How have Chinese officials and periodicals been discussing trade with and sanctions on North Korea? Adam Cathcart investigates.
The Chinese Communist Party is in a state of tremendous ferment on the corruption issue. Surveying the mainland press for clues from Liaoning, Adam Cathcart assesses the campaign’s impact in a key border province.
Sino-NK isn’t the only one taking a keen interest in China-DPRK borderland dynamics. More and more researchers are visiting the area to get a personal grasp of what is going on. Former ROK Minister of Unification Lee Jong-seok did so in early August. Christopher Green looks at Lee’s report.
Chinese Korean youth are not drawn to the Korean peninsula, but the economic opportunities are attractive enough that many will depart their home province for work abroad, sometimes leaving behind children. Shaquille James translates a story published in the Hankyoreh about one such child left behind.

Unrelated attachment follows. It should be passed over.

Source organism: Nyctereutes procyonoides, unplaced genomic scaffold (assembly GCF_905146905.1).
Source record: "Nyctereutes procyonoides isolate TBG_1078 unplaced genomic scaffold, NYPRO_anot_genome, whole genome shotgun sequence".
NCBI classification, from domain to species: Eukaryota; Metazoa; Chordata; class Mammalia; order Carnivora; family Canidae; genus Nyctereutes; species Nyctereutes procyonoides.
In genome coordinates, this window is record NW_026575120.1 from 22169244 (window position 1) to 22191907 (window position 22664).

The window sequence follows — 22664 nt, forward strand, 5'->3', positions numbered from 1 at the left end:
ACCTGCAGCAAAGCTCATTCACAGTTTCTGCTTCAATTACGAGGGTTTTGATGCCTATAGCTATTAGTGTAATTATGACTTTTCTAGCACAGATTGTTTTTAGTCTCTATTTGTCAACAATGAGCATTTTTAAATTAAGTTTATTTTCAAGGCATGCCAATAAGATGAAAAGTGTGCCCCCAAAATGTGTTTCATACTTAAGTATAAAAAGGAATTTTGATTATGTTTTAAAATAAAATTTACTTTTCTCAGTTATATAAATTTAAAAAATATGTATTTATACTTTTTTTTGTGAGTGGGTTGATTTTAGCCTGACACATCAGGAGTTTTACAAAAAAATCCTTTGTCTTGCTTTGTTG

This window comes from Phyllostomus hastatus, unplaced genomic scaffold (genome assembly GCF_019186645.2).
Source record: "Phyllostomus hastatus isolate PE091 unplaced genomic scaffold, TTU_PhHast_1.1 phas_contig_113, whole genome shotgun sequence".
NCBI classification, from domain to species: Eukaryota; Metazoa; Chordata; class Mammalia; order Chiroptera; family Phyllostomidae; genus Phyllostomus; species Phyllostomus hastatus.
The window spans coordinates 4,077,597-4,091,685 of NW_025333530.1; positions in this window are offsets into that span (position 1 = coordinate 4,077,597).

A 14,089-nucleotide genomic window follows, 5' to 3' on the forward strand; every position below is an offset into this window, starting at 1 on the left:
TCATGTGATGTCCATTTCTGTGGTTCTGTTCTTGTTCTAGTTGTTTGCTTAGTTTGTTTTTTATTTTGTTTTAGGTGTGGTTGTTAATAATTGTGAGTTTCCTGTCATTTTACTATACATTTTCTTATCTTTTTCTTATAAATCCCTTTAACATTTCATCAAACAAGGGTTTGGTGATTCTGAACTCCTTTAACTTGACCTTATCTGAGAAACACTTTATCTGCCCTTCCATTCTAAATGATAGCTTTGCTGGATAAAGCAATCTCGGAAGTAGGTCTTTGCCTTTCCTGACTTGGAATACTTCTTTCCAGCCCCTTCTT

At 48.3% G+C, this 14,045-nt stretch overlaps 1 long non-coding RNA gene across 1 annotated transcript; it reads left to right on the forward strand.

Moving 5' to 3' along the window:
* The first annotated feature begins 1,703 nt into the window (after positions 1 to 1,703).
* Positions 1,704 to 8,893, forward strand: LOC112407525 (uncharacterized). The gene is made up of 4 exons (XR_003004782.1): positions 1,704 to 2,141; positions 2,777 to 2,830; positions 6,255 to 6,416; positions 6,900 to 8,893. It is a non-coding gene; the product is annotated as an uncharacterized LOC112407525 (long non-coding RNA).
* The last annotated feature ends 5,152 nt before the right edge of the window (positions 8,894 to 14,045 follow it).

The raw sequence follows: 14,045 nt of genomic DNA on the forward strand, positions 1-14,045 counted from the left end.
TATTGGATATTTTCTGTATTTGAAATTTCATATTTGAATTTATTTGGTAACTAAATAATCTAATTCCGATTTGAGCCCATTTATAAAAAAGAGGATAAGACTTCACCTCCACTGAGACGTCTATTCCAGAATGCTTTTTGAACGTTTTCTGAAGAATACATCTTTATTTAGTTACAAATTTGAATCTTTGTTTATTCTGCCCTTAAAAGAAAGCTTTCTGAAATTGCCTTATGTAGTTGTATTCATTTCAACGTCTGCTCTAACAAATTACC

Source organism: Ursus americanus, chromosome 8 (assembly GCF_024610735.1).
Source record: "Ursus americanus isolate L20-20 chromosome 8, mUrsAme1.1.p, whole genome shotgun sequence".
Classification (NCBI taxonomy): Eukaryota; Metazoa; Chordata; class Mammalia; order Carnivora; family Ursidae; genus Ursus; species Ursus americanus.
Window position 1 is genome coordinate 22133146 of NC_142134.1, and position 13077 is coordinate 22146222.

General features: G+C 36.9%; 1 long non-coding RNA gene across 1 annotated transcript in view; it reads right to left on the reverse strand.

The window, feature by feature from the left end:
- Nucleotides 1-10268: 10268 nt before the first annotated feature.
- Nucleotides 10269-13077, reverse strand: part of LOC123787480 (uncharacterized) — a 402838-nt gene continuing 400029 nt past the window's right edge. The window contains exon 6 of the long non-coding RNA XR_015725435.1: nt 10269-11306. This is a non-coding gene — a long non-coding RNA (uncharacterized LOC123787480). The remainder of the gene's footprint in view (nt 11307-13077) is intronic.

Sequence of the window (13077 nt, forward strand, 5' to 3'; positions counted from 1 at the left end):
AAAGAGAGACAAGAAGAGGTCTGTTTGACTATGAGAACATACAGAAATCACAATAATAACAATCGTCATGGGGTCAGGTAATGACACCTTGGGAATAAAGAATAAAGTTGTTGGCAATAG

To understand politics in East Asia it is vital to keep a close eye on events in state capitols. However, it is also necessary to know what is going on at ground level – in Rason, Yanji, Hyesan, Ji’an, Sinuiju, Jilin, and of course right here in Dandong.
Chinese sources are no panacea for the dearth of official data coming from the DPRK. But with a sharp-eyed detachment, they can still help. Translating a 2013 article on DPRK economic relations with the Chinese province of Zhejiang, Matthew Bates shows us how.
In response to sanctions on South Korean business and Pyongyang’s will to export more labor, the focus of inter-Korean exchange has shifted to the city of Dandong, “another Kaesong Industrial Complex,” according to anthropologist Kang Ju-won. Christopher Green looks at Kang’s recent article on Pressian.
Which North Koreans turned up in the Chinese city of Dandong for a recent trade fair? And does this event represent a real stabilization or upgrade in bilateral relations? Sino-NK reads the sources.